Savannah College Students learn basketmaking with Robert Lewis. A group of students from the Savannah College of Textiles and Design visited the Cherokee Heritage Center yesterday and studied basketry with Robert Lewis.

Complete photo gallery is at http://www.wildsteps.com/chc/savannah_college/index.htm


Savannah College Student

Savannah College Student

Savannah College Student

Savannah College Student

Norwegian Students Visit Cherokee Heritage Center

Yesterday we had a large group of students from Norway tour the ancient village, Adams Corner, and national museum. They were on a school trip, touring the U.S., and stopped in Tahlequah en route to 6 Flags in Dalls.

For a complete photo gallery, check http://www.wildsteps.com/chc/norwegians_mar_2005/index.htm


Norwegian Student 1

Norwegian Student 2

Norwegian Student 3

Norwegian Student 4

Cherokee Flute Performance

Cherokee Flute Performance at the Amphitheatre, March 26, 2005 from 7-9 p.m. at the Cherokee Heritage Center. Free admission. For more info contact 918-456-6007, or tommywildcat@hotmail.com

Wednesday, March 16, 2005

Cherokee Cousin from Oregon

Well, I too have a great-great-grandmother who was Cherokee from Tennessee. Her name was Eliza Bright. She was my grandfather's grandmother. I do have all the documentation, no matter how ephemeral this story sounds, and indeed started out for me! Her brother is listed on the rolls, but of course that doesn't translate to my having a CDIB.
Still, I know her name, and I heard about her from my grandfather, Virgil Taylor.

Sandra de Helen
Portland, Oregon

Monday, March 14, 2005

Utsunomiya Visits Tahlequah

Students from Utsunomiya's Kita High School visited the Cherokee Heritage Center today, toured the ancient village with Rachel Dew, were given a tour of Adams Corner, and enjoyed a Cherokee lunch after touring the museum. They're going back to Japan tomorrow--itte rasshai!!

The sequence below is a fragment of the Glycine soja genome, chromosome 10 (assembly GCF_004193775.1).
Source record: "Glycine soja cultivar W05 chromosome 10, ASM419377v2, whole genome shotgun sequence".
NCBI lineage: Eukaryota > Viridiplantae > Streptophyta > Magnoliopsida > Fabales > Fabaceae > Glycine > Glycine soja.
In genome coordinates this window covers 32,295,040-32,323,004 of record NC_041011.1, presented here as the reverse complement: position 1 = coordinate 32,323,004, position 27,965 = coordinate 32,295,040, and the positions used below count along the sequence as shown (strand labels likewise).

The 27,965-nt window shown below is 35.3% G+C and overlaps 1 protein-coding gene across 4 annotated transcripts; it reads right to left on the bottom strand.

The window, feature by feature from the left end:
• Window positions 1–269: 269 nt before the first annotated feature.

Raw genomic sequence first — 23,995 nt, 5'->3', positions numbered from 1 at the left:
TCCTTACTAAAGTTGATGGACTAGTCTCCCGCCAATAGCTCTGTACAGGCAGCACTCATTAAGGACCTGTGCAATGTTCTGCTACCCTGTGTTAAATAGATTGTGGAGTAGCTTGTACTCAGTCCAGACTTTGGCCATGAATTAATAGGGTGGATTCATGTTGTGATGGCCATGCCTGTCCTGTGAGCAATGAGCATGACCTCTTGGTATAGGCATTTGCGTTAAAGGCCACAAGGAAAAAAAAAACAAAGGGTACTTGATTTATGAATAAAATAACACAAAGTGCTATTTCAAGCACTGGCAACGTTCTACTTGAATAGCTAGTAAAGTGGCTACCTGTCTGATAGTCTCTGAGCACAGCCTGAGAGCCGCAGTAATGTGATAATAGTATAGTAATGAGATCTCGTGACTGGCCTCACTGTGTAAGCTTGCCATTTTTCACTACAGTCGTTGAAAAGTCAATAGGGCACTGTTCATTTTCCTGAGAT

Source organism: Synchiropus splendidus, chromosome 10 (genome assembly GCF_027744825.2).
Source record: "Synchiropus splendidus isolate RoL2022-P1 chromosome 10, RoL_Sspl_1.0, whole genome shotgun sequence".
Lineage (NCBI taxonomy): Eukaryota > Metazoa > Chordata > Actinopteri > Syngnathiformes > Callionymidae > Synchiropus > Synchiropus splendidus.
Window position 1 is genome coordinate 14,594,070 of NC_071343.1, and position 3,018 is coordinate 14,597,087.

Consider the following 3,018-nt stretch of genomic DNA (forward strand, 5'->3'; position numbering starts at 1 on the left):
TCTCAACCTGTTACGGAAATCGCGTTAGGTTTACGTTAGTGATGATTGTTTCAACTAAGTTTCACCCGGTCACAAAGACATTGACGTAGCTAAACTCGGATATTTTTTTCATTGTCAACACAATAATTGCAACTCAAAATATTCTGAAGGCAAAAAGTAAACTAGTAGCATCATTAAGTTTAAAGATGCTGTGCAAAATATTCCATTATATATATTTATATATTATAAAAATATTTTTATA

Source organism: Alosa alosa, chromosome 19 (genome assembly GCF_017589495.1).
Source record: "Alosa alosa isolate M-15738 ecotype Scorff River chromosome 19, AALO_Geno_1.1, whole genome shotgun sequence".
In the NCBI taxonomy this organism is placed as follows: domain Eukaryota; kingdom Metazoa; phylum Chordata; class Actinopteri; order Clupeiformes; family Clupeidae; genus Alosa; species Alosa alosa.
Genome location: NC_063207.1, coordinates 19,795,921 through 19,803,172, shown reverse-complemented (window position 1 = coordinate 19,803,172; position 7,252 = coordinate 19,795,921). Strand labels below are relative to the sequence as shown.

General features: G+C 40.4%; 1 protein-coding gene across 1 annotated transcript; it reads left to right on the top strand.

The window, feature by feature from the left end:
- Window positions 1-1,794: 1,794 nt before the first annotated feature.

Click here to view the PHOTO GALLERY

Posted by Seth


Utsunomiya's Kita High School Visits Cherokee Heritage Center!

Japanese student

Japanese student

Japanese Student

Japanese Student

Friday, March 11, 2005

Searching for Cherokee Connections in Illinois

"Mom", who was actually my paternal Grandmother, was born in Southern IL in 1910. So far as anyone in the family (now living) knows, she always believed she was the daughter of the Smith family. My Grandmother was raised as Opal Nokomis SMITH, and told that her father was Cherokee and her mother was "Indian with a little French, and the French was from way back."

It was always important to my Grandmother that I, her only granddaughter, learn all I could about our heritage. I took notes as she talked and then promptly stuck them away in my family bible. My Grandmother passed away in 1991, still believing she was the daughter of the Smiths who raised her.

About two years after the passing of my Grandmother I became interested in genealogy and the search began.

Both my brother and I had serious doubts about the story of the "Cherokee father, Indian mother" in pertaining to the Smith's. Things simply were not adding up with the information I was obtaining. The father who raised my Grandmother may have had some Indian blood from several generations back and there were rumors the mother could have had a little as well. The doubts accumulated as we began to put pieces together. For one thing my Grandmother was an only child for this couple, they had one stillborn infant prior to my Grandmother's birthdate. In 1910 my grandmother was bottle fed, I still have her baby bottle.

My Grandmother was quite dark, eyes, hair and skin, neither of the Smith's compared. Then a couple of years into my search, a genealogist friend of mine decided to look into this frustrating situation for me. It was discovered that my Grandmother came into the Smith household in the year of her birth with the name Selva COX. There apparently was no legal adoption or paperwork of any kind. So Selva was "taken in" and her name changed to Opal Nokomis Smith...and my Grandmother never knew she was not the biological child of the couple who raised her.

The search continues, I have gained little ground since discovering the Selva to Opal name change. The only relatives still living are all younger than my grandmother and have no information to offer. I have attempted to follow any lead or advice offered with no success.

Still searching in Illinois!
Robin Roberts


Infant Selva Opal

Selva Opal as an adult